Kate’s column this month is all about pattern photography – and why boring is better!
The best pattern photographs are the fairly boring ones. If you’re a skilled photographer, it’s easy to become distracted with the full image: the background, the lighting, the model, the mood. And if you’re a newer photographer – or someone like me, who would characterise herself as “clumsy with a camera” – you’re probably so focused on getting the whole garment into the frame that you forget about the other stuff.
There are two objectives in pattern photography: show the project in a manner that makes it look attractive and enticing, and clearly communicate the details of the project. The photos are a sales tool, and a support tool.
Now, if it’s a garment (or, heck, a tea-cozy) that is supposed to be worn by someone (or something, like a teapot), then the garment needs to be shown on that person/thing. (And it should go without saying that it should be shown worn the way the garment will be worn: a fashion magazine pose of a man’s cardigan worn by a woman with a big belt will drive sales of the pattern for women, but not for men.)
In a clothes shop, if the sweater is just lying flat on a table you can try it to see how it looks: you can’t do that with a knitting pattern. How do I know how long it is, without seeing it on? And a dress-maker’s dummy doesn’t really help much, either. If it doesn’t have arms, how do I know how the sleeves will fit?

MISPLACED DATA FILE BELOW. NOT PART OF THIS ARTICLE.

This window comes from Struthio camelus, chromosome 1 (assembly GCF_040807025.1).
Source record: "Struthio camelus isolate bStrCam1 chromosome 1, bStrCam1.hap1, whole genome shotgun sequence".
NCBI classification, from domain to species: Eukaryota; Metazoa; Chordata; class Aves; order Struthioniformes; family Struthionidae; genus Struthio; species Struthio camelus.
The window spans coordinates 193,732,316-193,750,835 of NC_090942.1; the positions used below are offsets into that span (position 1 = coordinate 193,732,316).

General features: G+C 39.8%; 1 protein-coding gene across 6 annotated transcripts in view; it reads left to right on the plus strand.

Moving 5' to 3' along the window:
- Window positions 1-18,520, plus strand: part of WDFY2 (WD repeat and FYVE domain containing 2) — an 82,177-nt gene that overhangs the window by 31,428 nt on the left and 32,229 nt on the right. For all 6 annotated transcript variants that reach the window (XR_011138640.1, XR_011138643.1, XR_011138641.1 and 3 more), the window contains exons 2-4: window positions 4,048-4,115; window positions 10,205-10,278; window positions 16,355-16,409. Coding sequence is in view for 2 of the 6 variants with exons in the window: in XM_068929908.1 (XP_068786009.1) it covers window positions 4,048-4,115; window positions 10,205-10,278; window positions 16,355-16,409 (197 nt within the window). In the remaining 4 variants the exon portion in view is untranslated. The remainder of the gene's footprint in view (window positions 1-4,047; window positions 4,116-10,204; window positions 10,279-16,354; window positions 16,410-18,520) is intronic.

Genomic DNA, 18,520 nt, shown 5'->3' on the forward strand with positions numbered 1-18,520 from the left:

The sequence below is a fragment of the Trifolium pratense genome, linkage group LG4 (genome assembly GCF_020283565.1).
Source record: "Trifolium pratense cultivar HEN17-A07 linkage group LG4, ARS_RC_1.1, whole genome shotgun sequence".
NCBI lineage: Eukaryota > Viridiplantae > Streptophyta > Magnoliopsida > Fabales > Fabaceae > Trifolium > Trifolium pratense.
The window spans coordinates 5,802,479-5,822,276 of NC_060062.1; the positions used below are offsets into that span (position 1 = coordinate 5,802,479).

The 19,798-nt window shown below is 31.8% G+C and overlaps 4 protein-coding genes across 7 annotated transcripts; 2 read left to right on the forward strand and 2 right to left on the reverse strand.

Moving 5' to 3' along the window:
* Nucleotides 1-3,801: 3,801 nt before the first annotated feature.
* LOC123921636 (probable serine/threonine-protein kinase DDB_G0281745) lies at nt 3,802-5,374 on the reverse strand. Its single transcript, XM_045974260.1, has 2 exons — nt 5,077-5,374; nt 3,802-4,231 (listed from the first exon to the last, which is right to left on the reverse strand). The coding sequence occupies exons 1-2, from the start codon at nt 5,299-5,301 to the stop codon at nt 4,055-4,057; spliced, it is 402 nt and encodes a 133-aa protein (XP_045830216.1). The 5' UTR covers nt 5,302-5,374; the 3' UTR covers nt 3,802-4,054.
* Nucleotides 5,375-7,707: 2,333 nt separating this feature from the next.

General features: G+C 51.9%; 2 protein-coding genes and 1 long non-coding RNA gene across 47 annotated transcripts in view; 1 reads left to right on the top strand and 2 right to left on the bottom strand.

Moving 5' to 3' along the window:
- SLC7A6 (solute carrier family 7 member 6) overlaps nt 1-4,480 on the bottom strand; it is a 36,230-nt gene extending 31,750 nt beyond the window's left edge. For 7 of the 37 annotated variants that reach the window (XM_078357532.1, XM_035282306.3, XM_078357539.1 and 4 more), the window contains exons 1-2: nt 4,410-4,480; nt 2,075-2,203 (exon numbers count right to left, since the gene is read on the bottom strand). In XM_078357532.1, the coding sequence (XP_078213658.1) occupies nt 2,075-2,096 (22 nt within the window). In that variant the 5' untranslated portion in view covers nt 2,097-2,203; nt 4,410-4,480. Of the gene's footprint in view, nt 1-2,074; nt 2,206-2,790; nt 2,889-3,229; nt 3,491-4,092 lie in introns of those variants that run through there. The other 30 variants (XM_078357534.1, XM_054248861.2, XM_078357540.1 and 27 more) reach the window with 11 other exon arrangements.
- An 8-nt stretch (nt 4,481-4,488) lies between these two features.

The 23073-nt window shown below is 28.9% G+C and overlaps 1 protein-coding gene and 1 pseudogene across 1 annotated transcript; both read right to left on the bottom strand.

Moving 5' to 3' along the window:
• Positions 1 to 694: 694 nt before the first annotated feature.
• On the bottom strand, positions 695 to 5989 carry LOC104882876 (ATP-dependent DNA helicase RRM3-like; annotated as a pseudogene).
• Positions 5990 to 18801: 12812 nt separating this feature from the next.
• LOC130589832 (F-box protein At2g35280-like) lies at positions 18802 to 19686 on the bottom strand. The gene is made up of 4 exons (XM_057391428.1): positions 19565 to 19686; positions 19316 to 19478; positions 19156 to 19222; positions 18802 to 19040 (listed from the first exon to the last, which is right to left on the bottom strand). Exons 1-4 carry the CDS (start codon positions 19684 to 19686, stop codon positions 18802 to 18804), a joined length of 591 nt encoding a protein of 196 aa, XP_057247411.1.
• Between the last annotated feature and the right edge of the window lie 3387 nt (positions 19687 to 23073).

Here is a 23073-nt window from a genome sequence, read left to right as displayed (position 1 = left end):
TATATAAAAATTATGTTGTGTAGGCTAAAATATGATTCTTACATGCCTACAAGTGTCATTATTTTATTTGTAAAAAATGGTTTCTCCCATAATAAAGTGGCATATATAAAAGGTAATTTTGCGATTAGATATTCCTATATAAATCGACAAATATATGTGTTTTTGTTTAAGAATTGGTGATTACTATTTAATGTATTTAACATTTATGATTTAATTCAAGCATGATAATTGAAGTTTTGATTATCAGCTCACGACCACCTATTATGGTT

The model’s pose needs to be neutral: the model should be standing straight, with arms relaxed at the side, or, in time-honoured tradition, one hand perhaps resting lightly on the hip. If the sleeves are rolled or pushed up – or the arms up in the air, or draped artfully around another model, or what-have-you – there’s no way to know how long they are. If the model is sitting, the hem details are obscured and the body length is unclear. A classic problem with a modelled garment photo is long hair covering up neckline or collar details. Make sure the hair is out of the way!
As discussed in my previous column you can add a lot value if you make a note about how the garment is being worn, too – with how much ease. If you’re telling me what size the model is wearing, you need to also tell me what size the model is: ease is an easier way of communicating that.